The basic conveyancing costs vary from £997 to £1500. Remember this amount does not include the stamp duty fees. The amount you pay for conveyancing depends mainly on the value of the property you intend to buy.
When buying property, you must compare the conveyancing quotes using a conveyancing calculator. The amount you pay when conveyancing is determined significantly by the disbursements involved in the conveyancing process.
How much are the legal fees in conveyancing?
In most cases, the legal part of the conveyancing fees will cover the work done by the conveyancer or property solicitor. The amount you pay for legal fees will depend on factors like:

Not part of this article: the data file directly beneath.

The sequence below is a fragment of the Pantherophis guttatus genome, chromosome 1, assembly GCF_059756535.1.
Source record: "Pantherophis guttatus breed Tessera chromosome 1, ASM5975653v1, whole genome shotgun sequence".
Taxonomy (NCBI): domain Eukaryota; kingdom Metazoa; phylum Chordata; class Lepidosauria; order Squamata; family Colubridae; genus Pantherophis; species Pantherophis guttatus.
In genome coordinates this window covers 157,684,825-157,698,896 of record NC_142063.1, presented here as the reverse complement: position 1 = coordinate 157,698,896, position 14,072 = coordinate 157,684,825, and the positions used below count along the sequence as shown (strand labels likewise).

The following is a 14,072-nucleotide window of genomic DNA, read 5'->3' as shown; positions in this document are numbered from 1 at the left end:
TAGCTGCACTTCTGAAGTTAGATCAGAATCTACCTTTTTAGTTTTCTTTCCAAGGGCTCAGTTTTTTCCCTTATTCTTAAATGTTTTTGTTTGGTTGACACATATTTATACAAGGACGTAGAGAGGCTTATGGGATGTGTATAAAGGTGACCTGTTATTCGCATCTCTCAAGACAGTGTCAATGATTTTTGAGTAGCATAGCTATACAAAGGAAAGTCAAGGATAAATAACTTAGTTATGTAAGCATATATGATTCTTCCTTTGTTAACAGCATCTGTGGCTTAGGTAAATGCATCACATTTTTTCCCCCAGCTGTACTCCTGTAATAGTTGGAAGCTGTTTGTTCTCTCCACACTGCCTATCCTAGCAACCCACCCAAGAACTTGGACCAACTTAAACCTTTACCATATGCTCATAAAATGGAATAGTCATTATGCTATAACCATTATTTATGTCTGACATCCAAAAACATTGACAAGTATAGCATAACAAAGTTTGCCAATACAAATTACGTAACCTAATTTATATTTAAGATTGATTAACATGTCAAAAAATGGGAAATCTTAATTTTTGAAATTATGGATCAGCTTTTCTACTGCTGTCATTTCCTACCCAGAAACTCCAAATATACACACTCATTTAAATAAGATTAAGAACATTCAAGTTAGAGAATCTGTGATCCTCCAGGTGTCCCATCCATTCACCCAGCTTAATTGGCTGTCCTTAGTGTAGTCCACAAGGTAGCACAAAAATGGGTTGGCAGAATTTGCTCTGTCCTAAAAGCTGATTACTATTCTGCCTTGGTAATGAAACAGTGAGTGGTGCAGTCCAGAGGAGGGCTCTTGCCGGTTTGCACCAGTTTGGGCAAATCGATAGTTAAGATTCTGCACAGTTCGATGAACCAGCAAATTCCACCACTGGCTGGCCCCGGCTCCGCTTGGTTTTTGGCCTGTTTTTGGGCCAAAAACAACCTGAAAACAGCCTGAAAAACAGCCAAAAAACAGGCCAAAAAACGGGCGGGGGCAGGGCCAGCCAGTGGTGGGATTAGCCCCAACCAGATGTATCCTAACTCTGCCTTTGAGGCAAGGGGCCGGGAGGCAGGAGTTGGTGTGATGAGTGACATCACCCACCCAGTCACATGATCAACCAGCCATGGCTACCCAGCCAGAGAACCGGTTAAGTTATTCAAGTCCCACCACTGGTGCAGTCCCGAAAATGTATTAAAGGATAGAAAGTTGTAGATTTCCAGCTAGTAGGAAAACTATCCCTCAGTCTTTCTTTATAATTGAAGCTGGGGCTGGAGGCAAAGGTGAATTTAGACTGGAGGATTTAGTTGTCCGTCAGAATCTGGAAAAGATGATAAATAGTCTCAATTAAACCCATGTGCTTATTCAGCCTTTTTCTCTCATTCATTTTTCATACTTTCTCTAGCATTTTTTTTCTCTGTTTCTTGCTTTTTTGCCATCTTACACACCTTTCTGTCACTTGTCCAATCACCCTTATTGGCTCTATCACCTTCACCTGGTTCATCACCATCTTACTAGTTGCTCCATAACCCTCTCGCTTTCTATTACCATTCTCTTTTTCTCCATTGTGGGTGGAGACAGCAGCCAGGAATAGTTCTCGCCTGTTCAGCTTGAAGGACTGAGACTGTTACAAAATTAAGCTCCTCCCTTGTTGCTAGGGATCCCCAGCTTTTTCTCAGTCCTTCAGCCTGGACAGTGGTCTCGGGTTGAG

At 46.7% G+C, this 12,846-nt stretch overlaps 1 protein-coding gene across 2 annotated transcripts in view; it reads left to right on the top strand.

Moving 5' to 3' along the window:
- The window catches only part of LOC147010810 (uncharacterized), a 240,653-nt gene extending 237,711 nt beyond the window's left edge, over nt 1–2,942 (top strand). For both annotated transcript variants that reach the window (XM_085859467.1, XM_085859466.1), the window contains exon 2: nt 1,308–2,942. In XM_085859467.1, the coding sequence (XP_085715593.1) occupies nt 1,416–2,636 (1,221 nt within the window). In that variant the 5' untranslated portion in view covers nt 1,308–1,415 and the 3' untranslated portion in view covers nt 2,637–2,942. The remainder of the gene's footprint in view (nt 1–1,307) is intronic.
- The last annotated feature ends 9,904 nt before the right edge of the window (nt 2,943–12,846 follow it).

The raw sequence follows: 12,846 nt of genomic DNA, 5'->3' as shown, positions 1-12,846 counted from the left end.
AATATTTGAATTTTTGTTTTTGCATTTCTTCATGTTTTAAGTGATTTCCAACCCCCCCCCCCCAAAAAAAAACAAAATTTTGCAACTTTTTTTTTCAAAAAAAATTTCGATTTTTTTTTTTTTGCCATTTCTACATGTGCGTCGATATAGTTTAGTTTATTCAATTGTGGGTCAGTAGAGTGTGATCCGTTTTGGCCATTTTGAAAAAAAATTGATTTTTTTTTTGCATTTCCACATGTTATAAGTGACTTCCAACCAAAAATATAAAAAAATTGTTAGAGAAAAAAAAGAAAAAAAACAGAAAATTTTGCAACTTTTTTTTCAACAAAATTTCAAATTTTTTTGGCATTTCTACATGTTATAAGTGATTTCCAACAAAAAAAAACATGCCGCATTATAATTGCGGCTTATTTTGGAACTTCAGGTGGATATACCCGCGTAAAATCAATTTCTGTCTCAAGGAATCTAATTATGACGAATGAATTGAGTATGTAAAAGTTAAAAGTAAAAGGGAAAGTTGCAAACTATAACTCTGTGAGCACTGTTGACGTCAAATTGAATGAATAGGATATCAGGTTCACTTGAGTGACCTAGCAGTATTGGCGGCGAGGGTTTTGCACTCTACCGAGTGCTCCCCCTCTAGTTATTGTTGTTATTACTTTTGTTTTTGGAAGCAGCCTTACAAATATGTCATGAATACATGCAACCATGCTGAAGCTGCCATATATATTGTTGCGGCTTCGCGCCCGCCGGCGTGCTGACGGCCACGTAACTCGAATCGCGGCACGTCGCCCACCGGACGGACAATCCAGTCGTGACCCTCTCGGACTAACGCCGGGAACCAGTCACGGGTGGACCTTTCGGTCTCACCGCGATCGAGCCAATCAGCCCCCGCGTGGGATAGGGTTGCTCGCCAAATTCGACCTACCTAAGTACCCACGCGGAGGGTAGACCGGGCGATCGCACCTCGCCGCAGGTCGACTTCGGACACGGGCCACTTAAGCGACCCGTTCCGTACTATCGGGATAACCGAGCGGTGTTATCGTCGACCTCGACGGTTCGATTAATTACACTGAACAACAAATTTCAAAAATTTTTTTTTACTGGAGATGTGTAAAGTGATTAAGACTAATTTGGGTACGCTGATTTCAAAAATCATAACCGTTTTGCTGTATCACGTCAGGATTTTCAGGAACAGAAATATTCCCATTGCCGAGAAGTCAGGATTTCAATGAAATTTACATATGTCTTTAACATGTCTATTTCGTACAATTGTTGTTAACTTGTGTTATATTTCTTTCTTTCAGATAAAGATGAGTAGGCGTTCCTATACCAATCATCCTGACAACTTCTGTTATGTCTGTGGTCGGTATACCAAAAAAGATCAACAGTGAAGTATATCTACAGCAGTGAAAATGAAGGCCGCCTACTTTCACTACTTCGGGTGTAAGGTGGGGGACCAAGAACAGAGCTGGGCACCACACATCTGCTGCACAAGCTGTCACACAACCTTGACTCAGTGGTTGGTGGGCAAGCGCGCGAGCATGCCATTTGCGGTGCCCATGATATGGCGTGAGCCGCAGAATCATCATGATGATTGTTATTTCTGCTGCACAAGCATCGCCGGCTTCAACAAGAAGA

- The price of the property you transact
- The type of property; whether it is freehold or leasehold
- Whether you are using a licensed conveyancer or a property solicitor
- If you use an online conveyancer
- Where the conveyancer is operating from – their location
- If you are buying right to buy, shared ownership, or help to buy property
- Whether you have to pay for additional searches when buying the property. For instance, if the property is close to a coal mine.
It is vital to beware of the referral fees from your conveyancer. This may have a big toll on how much you pay. You will most likely pay more for legal fees when you hire a conveyancer through a referral program. When your estate agent is giving a referral, you should ask how much this will cost you before taking it. It could be more expensive than you think.
Conveyancing fees for leasehold properties
The conveyancing fees you pay when buying a leasehold property are a bit higher because you are supposed to undertake additional searches. You may also have to pay for a Deed of Covenant, a legally binding agreement between the landlord and the buyer or the property managing company.